CSS Selectors

CSS class Selector

A CSS class selector is a type of CSS selector that selects elements based on their class attribute. In CSS, a class is defined by a (dot) . followed by the class name.

For example, if you have a class called “example” in your HTML, you would select it in your CSS with the selector .example. Once selected, you can apply CSS styles to all elements with that class.


<p class="example">This is a paragraph.</p>
<p class="example">This is another paragraph.</p>


.example {
  color: blue;
  font-size: 16px;

In this example, both of the paragraphs in the HTML will be blue and have a font size of 16px because they both have the class “example” applied to them.

The CSS selector .example is selecting all elements with a class of “example” and applying the specified styles color: blue; font-size: 16px; to those elements.

CSS Universal Selector

The CSS universal selector, represented by the asterisk *, is a selector that selects all elements on a web page. It can be used to apply styles to all elements in a document, or as a parent selector to select all child elements within a specific parent element.

For example, the following CSS code will set the margin and padding of all elements on the page to 0:

* {
  margin: 0;
  padding: 0;

You can also use the Universal selector as a parent selector to apply styles to all child elements within a specific parent.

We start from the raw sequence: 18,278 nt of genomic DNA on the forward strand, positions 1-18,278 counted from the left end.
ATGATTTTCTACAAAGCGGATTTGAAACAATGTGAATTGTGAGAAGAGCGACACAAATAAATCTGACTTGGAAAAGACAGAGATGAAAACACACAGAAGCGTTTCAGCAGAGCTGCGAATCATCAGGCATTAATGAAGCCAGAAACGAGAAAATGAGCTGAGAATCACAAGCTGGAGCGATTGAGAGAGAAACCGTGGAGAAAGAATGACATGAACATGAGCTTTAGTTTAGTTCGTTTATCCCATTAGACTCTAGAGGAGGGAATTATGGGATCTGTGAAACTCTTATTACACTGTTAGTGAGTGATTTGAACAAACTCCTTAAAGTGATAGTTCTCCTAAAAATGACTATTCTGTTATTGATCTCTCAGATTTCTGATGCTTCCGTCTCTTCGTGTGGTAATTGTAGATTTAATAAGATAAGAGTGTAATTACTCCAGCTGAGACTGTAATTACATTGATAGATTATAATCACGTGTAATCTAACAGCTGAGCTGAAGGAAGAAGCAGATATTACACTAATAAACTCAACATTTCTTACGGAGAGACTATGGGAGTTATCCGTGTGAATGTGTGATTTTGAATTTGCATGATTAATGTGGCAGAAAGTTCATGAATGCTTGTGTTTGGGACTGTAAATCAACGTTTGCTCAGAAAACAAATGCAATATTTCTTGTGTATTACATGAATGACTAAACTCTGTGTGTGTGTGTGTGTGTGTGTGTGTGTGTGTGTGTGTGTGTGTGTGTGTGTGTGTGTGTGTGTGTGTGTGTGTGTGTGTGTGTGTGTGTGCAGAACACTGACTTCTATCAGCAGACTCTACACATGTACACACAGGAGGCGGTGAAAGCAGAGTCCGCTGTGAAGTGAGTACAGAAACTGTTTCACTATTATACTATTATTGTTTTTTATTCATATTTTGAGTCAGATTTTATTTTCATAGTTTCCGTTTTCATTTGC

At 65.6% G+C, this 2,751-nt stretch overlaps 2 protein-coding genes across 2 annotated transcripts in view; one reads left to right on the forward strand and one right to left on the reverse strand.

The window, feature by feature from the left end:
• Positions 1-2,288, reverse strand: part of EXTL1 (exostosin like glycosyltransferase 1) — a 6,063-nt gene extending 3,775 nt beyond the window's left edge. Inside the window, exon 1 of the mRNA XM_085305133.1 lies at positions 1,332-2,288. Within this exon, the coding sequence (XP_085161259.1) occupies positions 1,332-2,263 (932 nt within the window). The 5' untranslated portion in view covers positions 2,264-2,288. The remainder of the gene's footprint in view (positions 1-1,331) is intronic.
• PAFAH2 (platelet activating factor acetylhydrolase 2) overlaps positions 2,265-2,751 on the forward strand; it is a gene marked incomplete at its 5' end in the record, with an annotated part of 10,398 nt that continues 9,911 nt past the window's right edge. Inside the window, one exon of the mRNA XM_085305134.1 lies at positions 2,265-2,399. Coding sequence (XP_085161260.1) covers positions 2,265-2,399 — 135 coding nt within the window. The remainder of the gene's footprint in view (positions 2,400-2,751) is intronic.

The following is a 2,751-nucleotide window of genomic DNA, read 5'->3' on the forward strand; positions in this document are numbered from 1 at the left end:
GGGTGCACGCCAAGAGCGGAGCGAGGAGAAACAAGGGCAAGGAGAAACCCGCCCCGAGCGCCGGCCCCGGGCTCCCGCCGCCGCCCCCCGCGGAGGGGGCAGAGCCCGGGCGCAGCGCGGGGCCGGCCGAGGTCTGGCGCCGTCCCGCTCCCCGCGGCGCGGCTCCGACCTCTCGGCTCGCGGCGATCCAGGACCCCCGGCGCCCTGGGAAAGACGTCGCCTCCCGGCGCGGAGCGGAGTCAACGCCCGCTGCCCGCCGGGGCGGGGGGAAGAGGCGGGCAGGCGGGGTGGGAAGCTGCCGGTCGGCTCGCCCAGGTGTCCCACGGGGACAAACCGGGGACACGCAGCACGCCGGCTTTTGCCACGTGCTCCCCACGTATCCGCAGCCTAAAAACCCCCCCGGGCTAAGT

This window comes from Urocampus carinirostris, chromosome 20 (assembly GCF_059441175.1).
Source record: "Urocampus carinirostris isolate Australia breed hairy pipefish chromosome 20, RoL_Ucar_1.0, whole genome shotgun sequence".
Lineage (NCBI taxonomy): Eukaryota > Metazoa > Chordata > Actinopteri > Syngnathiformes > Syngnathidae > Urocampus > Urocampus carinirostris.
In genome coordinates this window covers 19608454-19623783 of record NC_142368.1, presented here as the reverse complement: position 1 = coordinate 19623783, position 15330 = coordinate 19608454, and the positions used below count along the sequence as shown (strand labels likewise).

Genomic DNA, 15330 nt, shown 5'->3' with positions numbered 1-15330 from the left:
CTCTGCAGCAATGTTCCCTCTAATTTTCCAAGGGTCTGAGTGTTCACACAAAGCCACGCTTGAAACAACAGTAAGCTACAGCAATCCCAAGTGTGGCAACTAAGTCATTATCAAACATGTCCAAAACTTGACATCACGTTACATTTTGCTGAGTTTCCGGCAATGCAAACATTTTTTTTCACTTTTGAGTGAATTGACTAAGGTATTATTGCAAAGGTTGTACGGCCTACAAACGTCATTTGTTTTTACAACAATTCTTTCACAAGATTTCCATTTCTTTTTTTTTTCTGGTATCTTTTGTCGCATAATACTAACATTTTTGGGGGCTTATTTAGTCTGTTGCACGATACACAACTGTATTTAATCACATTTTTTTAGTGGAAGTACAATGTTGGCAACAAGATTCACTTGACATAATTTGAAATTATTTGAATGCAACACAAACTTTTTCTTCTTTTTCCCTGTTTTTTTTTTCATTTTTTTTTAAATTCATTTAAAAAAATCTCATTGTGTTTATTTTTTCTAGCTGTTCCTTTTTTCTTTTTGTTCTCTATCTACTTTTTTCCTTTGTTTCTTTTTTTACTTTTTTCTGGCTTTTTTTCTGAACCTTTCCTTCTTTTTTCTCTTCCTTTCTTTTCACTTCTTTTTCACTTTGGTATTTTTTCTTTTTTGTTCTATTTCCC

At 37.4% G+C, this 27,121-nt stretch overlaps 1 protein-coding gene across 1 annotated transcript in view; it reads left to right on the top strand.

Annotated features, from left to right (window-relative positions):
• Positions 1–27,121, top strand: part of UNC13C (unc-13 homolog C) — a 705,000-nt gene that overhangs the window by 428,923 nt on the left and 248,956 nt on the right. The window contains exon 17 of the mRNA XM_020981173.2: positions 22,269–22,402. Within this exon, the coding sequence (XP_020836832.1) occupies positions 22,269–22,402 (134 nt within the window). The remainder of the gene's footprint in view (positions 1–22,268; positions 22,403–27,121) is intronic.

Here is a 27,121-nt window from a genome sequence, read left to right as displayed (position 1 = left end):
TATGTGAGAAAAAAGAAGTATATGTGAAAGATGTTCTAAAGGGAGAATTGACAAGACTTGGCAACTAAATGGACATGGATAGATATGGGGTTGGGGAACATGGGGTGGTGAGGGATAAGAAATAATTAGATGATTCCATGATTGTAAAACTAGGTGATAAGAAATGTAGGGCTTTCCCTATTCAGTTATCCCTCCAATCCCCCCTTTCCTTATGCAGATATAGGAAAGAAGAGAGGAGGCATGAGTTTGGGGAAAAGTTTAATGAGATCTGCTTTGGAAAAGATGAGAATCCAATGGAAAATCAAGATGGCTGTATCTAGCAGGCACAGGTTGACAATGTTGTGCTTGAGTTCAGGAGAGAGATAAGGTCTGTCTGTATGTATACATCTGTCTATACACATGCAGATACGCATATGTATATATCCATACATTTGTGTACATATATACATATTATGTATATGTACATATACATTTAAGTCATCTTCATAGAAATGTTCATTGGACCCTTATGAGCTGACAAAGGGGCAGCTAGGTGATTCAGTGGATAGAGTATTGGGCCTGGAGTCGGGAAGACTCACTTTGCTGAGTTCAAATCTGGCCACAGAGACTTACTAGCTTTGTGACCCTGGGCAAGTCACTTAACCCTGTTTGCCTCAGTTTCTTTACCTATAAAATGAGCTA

div * {
  color: red;

In this example, all child elements within a <div> element will have their text color set to red.

It is worth noting that universal selector is the least specific selector and it should be used carefully as it would be applied to all elements on the page, this could have a performance impact on the site.

CSS Grouping Selector

CSS grouping selector allows you to select multiple elements and apply the same styles to them. Instead of repeating the same CSS styles for different selectors, you can group them together and apply the styles to all of them at once.

To group selectors, you separate them with a comma ,. For example, the following CSS code will set the font size and color for both the <h1> and <h2> elements:

h1, h2 {
  font-size: 18px;
  color: blue;

You can also group classes, ids, and other selectors together.

.example-class, #example-id, h3, h4 {
  font-size: 18px;
  color: blue;

In this example, all elements with a class of example-class, an id of example-id<h3> and <h4> will have a font size of 18px and text color of blue.

Grouping selectors is a great way to keep your CSS code organized and maintainable, it also makes it easier to make changes to multiple elements at once.

Related Posts: